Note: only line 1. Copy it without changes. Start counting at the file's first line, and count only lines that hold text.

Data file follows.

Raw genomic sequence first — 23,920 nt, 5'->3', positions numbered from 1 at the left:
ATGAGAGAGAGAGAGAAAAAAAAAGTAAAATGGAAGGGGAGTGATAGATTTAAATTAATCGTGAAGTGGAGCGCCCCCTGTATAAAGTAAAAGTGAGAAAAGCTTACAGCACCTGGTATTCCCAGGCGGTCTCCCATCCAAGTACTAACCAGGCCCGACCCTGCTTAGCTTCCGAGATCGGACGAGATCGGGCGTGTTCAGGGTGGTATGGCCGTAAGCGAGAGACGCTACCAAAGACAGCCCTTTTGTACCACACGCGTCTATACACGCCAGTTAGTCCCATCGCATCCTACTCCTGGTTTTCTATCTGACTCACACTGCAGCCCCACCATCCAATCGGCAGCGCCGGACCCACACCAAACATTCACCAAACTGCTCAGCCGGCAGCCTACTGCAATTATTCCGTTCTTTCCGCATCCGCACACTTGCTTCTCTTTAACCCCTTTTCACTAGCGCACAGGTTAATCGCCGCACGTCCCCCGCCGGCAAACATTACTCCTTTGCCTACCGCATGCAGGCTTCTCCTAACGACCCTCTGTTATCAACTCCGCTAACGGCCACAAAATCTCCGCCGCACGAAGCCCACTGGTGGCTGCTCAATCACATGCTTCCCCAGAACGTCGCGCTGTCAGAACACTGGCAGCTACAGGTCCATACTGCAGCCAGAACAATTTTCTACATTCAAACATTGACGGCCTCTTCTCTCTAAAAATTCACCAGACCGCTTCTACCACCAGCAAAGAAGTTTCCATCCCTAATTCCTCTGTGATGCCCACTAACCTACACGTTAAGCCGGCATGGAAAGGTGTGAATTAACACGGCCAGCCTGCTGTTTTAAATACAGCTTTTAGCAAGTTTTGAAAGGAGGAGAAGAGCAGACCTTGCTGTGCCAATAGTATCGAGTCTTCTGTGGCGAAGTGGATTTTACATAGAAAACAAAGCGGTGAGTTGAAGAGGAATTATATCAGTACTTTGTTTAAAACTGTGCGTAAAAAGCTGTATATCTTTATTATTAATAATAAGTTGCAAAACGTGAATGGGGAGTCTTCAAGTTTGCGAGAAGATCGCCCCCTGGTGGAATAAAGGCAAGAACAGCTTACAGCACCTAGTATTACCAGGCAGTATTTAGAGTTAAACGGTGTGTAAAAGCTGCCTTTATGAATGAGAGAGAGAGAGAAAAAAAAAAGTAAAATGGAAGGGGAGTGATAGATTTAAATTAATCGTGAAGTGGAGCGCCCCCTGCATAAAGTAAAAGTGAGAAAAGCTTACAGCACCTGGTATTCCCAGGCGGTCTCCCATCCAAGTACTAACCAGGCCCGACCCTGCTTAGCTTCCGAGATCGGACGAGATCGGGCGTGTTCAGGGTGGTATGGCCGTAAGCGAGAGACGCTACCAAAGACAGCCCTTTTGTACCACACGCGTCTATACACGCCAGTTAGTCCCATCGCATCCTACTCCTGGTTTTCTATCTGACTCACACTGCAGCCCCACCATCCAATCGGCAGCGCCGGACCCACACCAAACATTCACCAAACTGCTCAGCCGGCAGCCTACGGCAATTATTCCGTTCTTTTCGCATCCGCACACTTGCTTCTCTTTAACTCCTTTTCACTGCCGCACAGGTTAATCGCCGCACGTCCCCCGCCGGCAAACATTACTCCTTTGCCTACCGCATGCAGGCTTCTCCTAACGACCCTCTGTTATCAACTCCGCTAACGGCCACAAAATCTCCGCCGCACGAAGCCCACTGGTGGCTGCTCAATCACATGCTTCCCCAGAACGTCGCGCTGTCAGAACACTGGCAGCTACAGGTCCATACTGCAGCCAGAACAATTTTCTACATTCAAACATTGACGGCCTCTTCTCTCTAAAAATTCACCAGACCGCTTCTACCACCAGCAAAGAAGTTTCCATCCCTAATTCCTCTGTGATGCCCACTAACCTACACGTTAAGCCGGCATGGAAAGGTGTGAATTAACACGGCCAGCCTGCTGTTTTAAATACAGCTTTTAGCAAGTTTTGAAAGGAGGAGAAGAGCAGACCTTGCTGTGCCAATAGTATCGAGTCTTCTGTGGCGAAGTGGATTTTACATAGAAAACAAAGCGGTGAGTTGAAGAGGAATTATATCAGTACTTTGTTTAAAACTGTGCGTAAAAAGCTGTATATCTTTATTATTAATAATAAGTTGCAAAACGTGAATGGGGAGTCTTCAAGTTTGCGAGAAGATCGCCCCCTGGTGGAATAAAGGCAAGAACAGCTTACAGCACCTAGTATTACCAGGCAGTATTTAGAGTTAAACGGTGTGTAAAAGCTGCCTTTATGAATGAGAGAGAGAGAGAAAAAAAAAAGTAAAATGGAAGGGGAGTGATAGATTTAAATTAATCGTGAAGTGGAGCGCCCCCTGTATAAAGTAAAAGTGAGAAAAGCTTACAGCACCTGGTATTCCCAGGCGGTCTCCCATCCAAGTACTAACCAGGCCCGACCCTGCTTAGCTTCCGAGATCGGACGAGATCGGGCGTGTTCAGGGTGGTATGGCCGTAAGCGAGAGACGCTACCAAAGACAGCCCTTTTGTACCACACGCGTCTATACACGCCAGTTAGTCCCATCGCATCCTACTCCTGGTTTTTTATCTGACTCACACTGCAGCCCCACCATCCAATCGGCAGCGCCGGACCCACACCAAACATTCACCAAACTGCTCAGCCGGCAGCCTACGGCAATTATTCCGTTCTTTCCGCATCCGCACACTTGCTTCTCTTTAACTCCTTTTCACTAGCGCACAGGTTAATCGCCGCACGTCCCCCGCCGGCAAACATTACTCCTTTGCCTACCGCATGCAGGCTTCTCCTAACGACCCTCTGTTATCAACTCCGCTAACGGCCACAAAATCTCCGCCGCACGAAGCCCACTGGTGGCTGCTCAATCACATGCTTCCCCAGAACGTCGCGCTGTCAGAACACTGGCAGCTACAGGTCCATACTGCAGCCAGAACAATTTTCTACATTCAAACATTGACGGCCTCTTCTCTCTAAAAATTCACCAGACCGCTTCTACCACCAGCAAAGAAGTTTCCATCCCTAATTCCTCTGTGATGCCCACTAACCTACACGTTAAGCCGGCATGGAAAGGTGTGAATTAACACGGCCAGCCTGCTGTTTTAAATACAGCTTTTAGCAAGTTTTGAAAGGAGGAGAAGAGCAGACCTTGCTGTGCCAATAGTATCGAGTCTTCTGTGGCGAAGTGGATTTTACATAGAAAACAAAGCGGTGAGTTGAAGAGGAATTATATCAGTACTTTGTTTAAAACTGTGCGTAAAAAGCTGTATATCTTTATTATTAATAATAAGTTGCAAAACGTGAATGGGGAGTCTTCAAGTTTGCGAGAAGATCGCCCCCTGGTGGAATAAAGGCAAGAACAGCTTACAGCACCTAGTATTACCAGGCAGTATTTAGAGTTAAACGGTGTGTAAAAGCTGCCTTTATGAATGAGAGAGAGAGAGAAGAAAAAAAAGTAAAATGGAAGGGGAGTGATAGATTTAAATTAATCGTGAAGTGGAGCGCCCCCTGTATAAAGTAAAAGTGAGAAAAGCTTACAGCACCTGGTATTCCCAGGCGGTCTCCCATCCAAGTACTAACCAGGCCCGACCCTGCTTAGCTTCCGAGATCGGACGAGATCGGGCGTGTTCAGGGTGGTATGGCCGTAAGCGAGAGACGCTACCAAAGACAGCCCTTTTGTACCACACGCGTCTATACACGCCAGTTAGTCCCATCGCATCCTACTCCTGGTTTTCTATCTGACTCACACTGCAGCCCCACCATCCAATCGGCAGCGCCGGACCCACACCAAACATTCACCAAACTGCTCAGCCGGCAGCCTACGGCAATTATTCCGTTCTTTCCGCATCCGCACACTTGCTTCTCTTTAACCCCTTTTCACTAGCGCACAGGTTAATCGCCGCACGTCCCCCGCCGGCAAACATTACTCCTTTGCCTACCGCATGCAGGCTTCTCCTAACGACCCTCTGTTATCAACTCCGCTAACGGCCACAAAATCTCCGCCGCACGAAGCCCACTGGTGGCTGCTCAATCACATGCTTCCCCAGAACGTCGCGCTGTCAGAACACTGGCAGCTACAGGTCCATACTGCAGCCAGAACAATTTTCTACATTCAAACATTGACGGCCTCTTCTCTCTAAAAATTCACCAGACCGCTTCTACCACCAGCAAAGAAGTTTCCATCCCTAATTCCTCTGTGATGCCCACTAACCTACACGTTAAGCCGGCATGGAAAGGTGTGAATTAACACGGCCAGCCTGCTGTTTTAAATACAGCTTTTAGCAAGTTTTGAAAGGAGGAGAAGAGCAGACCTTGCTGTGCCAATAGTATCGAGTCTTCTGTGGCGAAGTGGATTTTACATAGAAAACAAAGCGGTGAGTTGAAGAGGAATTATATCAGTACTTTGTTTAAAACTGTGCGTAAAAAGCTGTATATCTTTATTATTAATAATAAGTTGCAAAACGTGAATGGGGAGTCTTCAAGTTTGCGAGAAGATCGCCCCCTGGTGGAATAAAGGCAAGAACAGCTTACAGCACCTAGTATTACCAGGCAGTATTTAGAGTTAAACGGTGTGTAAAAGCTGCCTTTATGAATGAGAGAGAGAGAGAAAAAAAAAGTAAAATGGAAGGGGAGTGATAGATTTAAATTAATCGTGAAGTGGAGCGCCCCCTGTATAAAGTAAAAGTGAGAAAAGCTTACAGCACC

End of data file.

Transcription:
Raw genomic sequence first — 23,920 nt, 5'->3', positions numbered from 1 at the left: